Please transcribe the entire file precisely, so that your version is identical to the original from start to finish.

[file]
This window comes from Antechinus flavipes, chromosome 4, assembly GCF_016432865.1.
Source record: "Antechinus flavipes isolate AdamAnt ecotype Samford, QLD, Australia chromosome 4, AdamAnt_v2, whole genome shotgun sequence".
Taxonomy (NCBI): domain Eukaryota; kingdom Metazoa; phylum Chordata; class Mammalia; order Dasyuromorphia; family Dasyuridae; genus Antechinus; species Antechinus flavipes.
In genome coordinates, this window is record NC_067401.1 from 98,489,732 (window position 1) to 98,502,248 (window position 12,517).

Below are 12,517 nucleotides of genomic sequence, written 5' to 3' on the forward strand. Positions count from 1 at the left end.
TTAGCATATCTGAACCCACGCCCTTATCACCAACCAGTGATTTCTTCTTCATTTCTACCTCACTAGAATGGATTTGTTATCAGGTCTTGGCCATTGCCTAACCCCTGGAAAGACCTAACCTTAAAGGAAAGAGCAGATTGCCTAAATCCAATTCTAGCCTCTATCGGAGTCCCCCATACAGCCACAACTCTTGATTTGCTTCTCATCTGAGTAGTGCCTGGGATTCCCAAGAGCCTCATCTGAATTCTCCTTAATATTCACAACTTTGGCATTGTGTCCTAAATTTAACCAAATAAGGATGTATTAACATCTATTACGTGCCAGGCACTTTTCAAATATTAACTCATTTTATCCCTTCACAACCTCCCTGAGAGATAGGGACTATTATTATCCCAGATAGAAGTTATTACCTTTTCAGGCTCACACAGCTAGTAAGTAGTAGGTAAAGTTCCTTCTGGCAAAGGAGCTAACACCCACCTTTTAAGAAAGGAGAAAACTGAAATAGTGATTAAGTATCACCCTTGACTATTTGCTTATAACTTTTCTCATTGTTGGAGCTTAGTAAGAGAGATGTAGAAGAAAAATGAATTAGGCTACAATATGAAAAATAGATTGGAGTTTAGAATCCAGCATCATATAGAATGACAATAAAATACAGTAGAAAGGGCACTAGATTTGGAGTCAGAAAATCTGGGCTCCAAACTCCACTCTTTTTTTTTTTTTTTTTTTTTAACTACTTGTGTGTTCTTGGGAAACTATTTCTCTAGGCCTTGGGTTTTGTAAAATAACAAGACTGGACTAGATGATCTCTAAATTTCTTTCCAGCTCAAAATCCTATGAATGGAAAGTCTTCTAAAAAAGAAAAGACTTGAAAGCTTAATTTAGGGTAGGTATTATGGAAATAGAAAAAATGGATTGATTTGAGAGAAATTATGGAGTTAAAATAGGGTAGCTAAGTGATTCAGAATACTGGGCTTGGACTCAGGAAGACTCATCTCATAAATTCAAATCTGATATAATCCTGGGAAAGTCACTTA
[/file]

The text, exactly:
This window comes from Antechinus flavipes, chromosome 4, assembly GCF_016432865.1.
Source record: "Antechinus flavipes isolate AdamAnt ecotype Samford, QLD, Australia chromosome 4, AdamAnt_v2, whole genome shotgun sequence".
Taxonomy (NCBI): domain Eukaryota; kingdom Metazoa; phylum Chordata; class Mammalia; order Dasyuromorphia; family Dasyuridae; genus Antechinus; species Antechinus flavipes.
In genome coordinates, this window is record NC_067401.1 from 98,489,732 (window position 1) to 98,502,248 (window position 12,517).

Below are 12,517 nucleotides of genomic sequence, written 5' to 3' on the forward strand. Positions count from 1 at the left end.
TTAGCATATCTGAACCCACGCCCTTATCACCAACCAGTGATTTCTTCTTCATTTCTACCTCACTAGAATGGATTTGTTATCAGGTCTTGGCCATTGCCTAACCCCTGGAAAGACCTAACCTTAAAGGAAAGAGCAGATTGCCTAAATCCAATTCTAGCCTCTATCGGAGTCCCCCATACAGCCACAACTCTTGATTTGCTTCTCATCTGAGTAGTGCCTGGGATTCCCAAGAGCCTCATCTGAATTCTCCTTAATATTCACAACTTTGGCATTGTGTCCTAAATTTAACCAAATAAGGATGTATTAACATCTATTACGTGCCAGGCACTTTTCAAATATTAACTCATTTTATCCCTTCACAACCTCCCTGAGAGATAGGGACTATTATTATCCCAGATAGAAGTTATTACCTTTTCAGGCTCACACAGCTAGTAAGTAGTAGGTAAAGTTCCTTCTGGCAAAGGAGCTAACACCCACCTTTTAAGAAAGGAGAAAACTGAAATAGTGATTAAGTATCACCCTTGACTATTTGCTTATAACTTTTCTCATTGTTGGAGCTTAGTAAGAGAGATGTAGAAGAAAAATGAATTAGGCTACAATATGAAAAATAGATTGGAGTTTAGAATCCAGCATCATATAGAATGACAATAAAATACAGTAGAAAGGGCACTAGATTTGGAGTCAGAAAATCTGGGCTCCAAACTCCACTCTTTTTTTTTTTTTTTTTTTTTAACTACTTGTGTGTTCTTGGGAAACTATTTCTCTAGGCCTTGGGTTTTGTAAAATAACAAGACTGGACTAGATGATCTCTAAATTTCTTTCCAGCTCAAAATCCTATGAATGGAAAGTCTTCTAAAAAAGAAAAGACTTGAAAGCTTAATTTAGGGTAGGTATTATGGAAATAGAAAAAATGGATTGATTTGAGAGAAATTATGGAGTTAAAATAGGGTAGCTAAGTGATTCAGAATACTGGGCTTGGACTCAGGAAGACTCATCTCATAAATTCAAATCTGATATAATCCTGGGAAAGTCACTTA